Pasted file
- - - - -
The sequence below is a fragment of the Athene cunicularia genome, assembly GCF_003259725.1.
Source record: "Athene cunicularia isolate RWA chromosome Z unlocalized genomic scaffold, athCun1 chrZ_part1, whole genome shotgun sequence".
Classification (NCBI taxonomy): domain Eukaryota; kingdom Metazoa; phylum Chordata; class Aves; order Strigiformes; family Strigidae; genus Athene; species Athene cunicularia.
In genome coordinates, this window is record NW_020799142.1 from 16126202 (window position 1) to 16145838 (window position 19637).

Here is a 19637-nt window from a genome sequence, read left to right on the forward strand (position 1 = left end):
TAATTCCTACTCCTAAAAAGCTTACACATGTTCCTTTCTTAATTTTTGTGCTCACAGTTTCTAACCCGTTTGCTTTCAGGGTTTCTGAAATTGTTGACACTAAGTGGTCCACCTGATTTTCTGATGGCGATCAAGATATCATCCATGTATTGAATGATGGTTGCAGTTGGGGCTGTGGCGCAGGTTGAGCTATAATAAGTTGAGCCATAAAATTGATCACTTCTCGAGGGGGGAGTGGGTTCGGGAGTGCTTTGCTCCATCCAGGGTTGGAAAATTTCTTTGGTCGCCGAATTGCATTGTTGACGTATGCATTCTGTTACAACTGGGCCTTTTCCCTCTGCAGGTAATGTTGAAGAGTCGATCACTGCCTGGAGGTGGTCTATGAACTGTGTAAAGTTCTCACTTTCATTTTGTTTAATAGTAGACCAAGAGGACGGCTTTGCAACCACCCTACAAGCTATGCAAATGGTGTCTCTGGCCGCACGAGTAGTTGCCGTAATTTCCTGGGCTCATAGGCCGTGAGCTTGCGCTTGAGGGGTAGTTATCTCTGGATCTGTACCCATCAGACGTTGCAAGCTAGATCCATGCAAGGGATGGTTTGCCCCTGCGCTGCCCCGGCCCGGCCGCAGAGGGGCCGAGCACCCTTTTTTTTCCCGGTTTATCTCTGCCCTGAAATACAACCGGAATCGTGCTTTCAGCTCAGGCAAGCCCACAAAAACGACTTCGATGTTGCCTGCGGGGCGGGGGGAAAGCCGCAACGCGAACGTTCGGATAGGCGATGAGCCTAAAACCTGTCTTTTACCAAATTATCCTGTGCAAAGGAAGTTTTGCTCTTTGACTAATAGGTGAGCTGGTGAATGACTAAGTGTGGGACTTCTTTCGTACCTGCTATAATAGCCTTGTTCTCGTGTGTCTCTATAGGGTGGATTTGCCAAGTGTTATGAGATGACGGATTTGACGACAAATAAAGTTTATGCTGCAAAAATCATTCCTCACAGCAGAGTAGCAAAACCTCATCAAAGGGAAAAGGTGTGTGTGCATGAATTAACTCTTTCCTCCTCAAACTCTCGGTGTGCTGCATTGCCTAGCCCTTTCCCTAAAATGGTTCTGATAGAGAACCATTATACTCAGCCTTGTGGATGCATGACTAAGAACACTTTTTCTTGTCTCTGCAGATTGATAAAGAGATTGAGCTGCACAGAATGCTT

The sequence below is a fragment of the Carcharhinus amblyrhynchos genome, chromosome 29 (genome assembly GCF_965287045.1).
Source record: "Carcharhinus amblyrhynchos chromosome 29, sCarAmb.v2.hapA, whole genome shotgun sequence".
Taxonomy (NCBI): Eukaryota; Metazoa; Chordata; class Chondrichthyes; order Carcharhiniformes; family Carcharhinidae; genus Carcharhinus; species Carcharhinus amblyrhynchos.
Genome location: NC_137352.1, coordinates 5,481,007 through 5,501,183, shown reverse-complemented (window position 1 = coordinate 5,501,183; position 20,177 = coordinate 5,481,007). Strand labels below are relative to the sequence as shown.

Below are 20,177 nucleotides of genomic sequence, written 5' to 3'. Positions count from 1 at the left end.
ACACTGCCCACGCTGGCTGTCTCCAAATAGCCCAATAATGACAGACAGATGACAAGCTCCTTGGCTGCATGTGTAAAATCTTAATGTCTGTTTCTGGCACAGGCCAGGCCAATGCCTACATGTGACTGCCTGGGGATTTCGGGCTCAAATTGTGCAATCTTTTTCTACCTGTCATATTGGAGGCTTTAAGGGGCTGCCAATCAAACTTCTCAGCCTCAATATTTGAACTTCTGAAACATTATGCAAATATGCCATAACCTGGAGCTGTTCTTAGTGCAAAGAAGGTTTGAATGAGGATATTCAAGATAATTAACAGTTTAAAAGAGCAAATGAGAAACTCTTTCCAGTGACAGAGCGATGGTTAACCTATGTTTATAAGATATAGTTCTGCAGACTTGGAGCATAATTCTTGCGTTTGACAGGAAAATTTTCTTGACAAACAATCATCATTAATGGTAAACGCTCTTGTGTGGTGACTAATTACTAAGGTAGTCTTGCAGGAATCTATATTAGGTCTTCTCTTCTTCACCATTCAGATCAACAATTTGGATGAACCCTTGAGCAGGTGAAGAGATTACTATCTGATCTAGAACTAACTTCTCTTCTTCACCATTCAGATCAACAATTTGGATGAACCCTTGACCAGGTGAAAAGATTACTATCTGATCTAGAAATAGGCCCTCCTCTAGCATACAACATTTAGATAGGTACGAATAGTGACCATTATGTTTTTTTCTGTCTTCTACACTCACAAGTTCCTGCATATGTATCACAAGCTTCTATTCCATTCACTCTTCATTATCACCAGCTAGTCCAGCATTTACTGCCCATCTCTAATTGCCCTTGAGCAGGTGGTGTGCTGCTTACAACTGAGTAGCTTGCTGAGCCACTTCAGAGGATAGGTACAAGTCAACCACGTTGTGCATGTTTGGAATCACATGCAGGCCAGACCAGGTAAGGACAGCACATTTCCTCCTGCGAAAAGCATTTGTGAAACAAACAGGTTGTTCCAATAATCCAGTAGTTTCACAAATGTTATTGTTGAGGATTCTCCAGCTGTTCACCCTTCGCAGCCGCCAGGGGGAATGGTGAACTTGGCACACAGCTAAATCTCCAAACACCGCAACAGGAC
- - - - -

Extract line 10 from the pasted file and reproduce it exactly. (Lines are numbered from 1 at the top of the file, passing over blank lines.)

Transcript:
Genome location: NC_137352.1, coordinates 5,481,007 through 5,501,183, shown reverse-complemented (window position 1 = coordinate 5,501,183; position 20,177 = coordinate 5,481,007). Strand labels below are relative to the sequence as shown.